Usually there’s no more boring account of a trip than the “getting there” part.


The chaos of the Cancun airport shuttle pick-up area was amusing, but not worrysome. I was happy to be here, even if it was getting dark and raining and looked as if it would be cloudy the next day, so I wasn’t too worried about not finding our driver. Someone had come by and said he was with the company and the driver was on his way. I suppose it was true in a larger sense, inasmuch as we are all on our way, somehow.

So it was an hour of milling around, listening to one other tourist brightly bitch about how she’d ordered a private transfer and she’d darned well better be getting one. Ah! There's our guy! Muey bu-wayno. We headed out in the rain, into thick traffic, and it got dark soon. Within 25 minutes we were on a narrow highway that was constantly flooded, so the driver had to slow and avoid axle-cracking ruts. Then he turned off into the jungle.

After a while I sent Natalie a note saying we were heading into the jungle with someone we did not know and that if we were never heard from again she should leave a one-star review for the transport company. “Very bad, robbed and killed my parents. Driver was courteous.”

I just kept my head down and read a twitter threat about the role of pallets in military logistics. Also checked the Map app from time to time, and learned that we were indeed headed for the right place. Sort of.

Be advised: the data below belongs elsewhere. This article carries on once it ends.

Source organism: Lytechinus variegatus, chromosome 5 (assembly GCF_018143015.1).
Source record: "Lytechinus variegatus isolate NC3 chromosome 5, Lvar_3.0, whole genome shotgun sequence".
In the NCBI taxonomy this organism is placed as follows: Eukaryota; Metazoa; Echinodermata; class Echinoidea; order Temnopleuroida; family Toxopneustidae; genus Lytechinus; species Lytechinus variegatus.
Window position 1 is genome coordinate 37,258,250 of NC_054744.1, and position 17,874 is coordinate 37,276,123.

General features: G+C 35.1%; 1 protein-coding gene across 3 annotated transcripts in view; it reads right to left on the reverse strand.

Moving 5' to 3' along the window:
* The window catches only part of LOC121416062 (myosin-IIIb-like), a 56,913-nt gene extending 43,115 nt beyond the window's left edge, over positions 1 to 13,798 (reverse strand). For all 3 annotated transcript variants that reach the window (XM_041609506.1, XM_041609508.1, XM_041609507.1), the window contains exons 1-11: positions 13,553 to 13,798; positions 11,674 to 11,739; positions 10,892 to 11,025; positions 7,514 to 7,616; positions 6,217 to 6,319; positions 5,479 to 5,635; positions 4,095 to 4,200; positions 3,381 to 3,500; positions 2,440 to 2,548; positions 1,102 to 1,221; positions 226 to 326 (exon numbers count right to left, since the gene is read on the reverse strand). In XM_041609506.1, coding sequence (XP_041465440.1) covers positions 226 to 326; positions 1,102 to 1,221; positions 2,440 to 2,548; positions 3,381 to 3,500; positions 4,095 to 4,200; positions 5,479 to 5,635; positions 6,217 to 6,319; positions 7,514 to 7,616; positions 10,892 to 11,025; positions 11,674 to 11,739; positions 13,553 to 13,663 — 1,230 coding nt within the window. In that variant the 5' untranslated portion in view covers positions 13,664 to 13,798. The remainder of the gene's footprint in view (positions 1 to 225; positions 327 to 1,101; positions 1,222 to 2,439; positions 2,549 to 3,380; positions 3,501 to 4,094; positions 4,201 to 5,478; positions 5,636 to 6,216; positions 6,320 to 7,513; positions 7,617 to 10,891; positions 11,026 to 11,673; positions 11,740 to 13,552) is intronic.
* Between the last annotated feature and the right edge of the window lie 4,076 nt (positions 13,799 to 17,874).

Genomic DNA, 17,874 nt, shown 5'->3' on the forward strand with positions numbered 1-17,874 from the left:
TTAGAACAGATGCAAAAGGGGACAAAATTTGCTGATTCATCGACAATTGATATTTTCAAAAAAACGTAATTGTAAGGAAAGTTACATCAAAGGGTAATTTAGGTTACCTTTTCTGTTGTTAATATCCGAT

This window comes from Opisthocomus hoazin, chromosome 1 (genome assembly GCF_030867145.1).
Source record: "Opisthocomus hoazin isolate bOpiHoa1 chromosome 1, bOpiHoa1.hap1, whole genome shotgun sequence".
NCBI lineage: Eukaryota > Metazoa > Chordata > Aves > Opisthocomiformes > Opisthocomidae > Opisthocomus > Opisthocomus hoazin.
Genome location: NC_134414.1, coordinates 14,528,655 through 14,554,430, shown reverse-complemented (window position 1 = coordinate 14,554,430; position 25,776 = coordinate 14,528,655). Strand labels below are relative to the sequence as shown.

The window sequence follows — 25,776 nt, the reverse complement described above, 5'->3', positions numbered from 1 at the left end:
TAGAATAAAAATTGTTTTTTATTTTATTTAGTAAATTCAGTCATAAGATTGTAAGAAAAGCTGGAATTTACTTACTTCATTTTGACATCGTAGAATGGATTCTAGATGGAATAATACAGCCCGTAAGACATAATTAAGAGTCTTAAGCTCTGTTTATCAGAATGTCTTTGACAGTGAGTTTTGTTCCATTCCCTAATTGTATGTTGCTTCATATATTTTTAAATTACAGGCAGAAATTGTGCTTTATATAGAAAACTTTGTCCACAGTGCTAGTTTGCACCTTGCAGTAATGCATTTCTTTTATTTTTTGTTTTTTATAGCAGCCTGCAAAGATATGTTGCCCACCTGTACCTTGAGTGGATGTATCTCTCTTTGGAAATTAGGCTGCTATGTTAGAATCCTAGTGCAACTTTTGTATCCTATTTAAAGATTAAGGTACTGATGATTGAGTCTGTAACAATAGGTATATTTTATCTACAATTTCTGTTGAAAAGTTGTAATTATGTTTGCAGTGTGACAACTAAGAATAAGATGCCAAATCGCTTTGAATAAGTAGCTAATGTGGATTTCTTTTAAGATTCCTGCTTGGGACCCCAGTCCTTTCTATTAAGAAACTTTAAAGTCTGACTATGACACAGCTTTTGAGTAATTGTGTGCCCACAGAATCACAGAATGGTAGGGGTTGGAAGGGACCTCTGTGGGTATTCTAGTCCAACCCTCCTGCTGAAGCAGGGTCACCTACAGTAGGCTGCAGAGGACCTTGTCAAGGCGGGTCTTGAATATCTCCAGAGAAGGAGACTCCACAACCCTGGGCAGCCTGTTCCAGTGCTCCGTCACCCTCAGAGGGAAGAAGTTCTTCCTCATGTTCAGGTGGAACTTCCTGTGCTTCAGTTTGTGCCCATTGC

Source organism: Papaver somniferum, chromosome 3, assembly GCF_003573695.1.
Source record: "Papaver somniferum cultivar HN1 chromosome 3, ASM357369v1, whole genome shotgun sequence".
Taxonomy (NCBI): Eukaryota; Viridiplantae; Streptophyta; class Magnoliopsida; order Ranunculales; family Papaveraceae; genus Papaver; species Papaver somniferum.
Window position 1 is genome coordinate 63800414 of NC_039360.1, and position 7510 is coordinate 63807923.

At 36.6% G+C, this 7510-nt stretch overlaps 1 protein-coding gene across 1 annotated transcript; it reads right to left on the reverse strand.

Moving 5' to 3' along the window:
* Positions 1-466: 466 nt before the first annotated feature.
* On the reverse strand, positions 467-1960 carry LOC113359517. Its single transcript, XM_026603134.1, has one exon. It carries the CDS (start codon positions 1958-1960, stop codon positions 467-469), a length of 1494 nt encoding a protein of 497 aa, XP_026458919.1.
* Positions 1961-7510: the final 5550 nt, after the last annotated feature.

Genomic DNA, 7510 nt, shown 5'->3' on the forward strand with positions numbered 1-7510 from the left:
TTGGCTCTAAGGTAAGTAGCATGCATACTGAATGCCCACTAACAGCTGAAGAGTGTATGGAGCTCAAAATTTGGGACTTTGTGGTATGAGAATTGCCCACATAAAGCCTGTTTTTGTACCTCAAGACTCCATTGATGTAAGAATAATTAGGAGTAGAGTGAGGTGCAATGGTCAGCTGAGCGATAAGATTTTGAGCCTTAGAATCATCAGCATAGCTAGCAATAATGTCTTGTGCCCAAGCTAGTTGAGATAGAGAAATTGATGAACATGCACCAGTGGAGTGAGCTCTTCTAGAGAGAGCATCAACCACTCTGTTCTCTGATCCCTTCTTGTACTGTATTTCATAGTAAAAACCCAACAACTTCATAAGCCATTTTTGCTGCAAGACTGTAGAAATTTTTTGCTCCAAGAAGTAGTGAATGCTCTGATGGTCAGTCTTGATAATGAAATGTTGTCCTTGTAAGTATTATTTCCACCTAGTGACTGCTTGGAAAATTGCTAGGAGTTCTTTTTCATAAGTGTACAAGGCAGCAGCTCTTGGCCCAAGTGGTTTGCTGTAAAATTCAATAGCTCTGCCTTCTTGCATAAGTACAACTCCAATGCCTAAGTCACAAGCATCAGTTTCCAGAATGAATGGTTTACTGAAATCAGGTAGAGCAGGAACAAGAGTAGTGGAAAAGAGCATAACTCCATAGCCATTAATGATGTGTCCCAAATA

There were no signs of civilization, until there were. And then it was a dream, an apparition, a sudden hallucination.

Let's head to the main lobby . . . well.

Well. This is a big place. This is a nice place.

Outside, lashing rain . . . until there wasn’t, and then we went to our rooms. We could have taken the shuttles - little buses run around constantly - but figured we’d find it easy enough. That was stupid. Staggered around dragging bags in this dark and inscrutible place, passing giant statues of painted animals. Welcome to the Magical Realismo Resort! Eventually we found our building, which made me think I had not booked a stay at a resort, but a seed bank designed to hold samples to rebuild the earth after an apocalypse.



We dried off . . . and went back through the mist to the bar.

There was a singer and a small band absolutely ripping it up for an audience of seven, including the bartender. She had a high note that could lance a zeppelin.

There was a tidy, concise selection of everything you would want, and I wanted tequila, because I was in Mexico. So I ordered my favorite from years ago (no longer my favorite, but TRADITION!) and the fellow set it before me without asking my room number. Oh, right: inclusive.

How the hell, we thought, do they make money on this?

We’d gotten a reasonable deal. This wasn't oligarch-scale pricey. The very reason we were here was for the Abu Nidal Tennis Center or whatever it’s called - okay, Raphael Nidal, wife has corrected me - and she gets three days of private lessons.

Had another - it's free, sort of! - then staggered back to teh room. Slept like a glacier, which is to say I’m sure I moved a little during the night, but not much.

What else is there to say, for this week of Bleats? I’m not sure I’ll get four out of this, because every day promises to be like the next, and there won’t be any drama unless we fail the COVID test, but I don’t expect that. Staff fully masked here, outside as well; staff insists on being masked if you take a picture for the Instagram after your salsa lesson.

Oh, right! Salsa lesson. That’s tomorrow, then.

Oh, right: one more thing.


So . . . which was it? We'll get to that.

There would be more, but I am exhausted.






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